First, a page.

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I'm not sure how to put that question. It's a bit fuzzy, but if you encountered the Corpus Delicti, you'll know what I mean.

When I first came across how Symfony2 maps bundles onto paths, few days ago, I already felt bit puzzled about why they chose to map a Bundle name of

AxxBxxBundle onto .../Axx/BxxBundle/...

To me this decision seems arbitrary and confusing, don't get me wrong this is not a serious obstacle and you get used to it within five minutes, but still I think it smells funny.

Now I just came across this quote in the Book:

BundleName:ControllerName:TemplateName

This is the logical name of the template, which is mapped to a physical location using the following convention.

/path/to/BundleName/Resources/views/ControllerName/TemplateName

And this is wrong I think, there would have to be slash between Bundle and Name.

But this quote shows me that even in the inner Symfony2 circle some people don't find that intuitive.

So what is the "philosophy" bind this bundle thing and its mapping logic?

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2 Answers 2

This doesn't exactly answer the question about the reasoning, but it provides some more information on the Bundle-topic. To get an answer on the why, you should perhaps contact Fabien Potencier who wrote the Symfony\Component\HttpKernel\Kernel class which relies on this convention.

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I will contact him; do you have his number by any chance? :D –  Raffael Jul 25 '11 at 11:20
    
I wouldn't post it here - if I had it ;-) –  Stefan Gehrig Jul 25 '11 at 11:48
    
Your devotedness to morale and duty makes my heart almost melt! –  Raffael Jul 25 '11 at 11:52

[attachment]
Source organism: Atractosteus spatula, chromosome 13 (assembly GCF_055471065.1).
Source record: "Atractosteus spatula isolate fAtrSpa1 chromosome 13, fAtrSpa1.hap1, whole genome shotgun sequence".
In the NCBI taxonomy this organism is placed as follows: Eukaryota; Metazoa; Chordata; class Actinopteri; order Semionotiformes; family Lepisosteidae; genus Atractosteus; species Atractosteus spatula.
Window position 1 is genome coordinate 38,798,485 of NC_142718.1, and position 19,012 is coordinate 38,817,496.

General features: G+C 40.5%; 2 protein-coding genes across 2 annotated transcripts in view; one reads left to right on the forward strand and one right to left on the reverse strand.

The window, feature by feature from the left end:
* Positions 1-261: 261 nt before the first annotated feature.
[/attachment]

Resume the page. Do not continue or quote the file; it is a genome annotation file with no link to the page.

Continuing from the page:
Coming from Zend Framework, it's not that bad for me. All those classes start with Zend_ Thinking of it as the owner/creater's name makes it easier. In java most libraries start with com.foobar

Quoting Fabien: "Symfony2 relies on well-know design patterns, and best practices coming from the Java world."

Your statement does not really make sense or I'm missing your point:

And this is wrong I think, there would have to be slash between Bundle and Name.

Did you mean: Between Acme and DemoBundle? It does feel like a duplication, but

Quoting Fabien: "A bundle is a structured set of files that implements a single feature and can be easily shared with other developers."

I can use a blog bundle from Acme, then I find a similar bundle from Emca. Most likely their bundles will have the same model&controller&route names. Using them both: this way nothing gets overridden using another library. So the first name for the creator/owner is to prevent duplication.

Since it's a pain to use, I always call mine My/DemoBundle for quicker use :p Or you can give it a custom name during the console bundle generation (if you don't like it)

Also:

All core bundles are treated the exact same as your bundles and everything is a bundle. Bundles are easily portable and configurable. They are really the key to Symfony2’s real power. A bundle can extend another bundle. It can be distributed independently from it’s application.

Since the web assets are in the bundle, I believe they managed to get it right. That will allow easy configuration and reusability, e.g. bigger (scope) improvements can be made to the symfony core without effecting your app.

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